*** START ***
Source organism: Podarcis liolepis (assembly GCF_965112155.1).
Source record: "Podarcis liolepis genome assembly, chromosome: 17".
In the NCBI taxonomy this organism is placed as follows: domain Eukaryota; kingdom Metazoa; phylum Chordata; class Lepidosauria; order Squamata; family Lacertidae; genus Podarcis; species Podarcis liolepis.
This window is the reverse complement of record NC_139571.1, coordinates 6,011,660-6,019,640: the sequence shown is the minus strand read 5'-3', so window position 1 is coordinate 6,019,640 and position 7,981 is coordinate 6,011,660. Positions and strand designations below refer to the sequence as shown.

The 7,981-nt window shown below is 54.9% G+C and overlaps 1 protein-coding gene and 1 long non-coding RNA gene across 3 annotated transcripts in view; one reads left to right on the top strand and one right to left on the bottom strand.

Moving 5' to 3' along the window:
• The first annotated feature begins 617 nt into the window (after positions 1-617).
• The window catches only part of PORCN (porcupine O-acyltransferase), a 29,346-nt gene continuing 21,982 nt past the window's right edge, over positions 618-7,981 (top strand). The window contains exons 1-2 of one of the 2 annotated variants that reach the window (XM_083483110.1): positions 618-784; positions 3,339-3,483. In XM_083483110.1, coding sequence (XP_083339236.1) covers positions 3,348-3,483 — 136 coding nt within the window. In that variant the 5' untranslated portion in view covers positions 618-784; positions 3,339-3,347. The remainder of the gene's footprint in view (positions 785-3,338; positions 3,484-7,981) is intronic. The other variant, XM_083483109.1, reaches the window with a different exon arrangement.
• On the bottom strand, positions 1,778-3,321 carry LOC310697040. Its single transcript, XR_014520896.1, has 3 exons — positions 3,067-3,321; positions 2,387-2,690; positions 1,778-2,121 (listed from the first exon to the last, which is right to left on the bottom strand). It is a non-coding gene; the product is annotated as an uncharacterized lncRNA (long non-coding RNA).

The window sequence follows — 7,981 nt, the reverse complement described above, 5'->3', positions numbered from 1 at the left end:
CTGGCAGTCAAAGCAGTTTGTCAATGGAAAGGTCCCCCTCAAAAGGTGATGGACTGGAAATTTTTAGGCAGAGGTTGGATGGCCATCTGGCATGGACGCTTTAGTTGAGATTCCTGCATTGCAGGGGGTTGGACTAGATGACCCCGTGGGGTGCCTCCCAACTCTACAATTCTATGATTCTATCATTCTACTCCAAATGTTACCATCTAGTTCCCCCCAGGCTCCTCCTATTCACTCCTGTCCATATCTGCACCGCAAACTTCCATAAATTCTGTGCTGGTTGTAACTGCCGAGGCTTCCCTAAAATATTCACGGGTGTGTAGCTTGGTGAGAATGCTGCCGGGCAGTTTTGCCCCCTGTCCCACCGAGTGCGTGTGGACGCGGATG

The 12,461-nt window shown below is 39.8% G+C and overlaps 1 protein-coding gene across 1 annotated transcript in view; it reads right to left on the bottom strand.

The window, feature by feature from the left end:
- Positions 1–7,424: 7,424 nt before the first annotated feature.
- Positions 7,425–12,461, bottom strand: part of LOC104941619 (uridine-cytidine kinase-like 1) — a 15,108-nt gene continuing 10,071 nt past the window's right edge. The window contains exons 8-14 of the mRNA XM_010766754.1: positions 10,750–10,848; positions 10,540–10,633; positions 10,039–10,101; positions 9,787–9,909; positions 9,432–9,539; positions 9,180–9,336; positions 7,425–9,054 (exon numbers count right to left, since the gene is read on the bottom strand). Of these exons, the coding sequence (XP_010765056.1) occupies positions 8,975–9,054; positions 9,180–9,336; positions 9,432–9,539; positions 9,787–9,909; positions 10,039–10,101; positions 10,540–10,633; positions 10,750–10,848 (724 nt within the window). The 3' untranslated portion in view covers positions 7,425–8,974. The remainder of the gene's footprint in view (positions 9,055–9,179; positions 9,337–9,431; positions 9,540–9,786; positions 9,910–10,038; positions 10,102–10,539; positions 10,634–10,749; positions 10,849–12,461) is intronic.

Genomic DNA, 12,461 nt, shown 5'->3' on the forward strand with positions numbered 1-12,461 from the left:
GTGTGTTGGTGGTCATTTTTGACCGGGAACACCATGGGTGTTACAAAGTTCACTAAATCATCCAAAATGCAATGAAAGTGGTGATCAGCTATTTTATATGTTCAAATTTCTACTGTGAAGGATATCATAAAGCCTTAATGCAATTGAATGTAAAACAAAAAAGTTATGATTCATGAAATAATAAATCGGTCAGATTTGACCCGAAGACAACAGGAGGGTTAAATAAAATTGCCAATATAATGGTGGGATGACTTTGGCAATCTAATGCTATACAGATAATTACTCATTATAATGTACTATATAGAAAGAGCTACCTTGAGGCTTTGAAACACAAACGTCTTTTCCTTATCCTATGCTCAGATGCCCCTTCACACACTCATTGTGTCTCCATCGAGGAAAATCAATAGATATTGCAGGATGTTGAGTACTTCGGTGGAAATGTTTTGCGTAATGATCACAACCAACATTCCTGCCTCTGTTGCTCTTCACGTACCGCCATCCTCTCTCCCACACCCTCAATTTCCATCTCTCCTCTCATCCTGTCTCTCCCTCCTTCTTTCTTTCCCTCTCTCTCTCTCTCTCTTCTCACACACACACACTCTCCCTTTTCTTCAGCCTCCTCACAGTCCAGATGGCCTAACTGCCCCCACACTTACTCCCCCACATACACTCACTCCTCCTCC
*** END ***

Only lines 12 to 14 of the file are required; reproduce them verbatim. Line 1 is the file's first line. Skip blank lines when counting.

The 12,461-nt window shown below is 39.8% G+C and overlaps 1 protein-coding gene across 1 annotated transcript in view; it reads right to left on the bottom strand.

The window, feature by feature from the left end:
- Positions 1–7,424: 7,424 nt before the first annotated feature.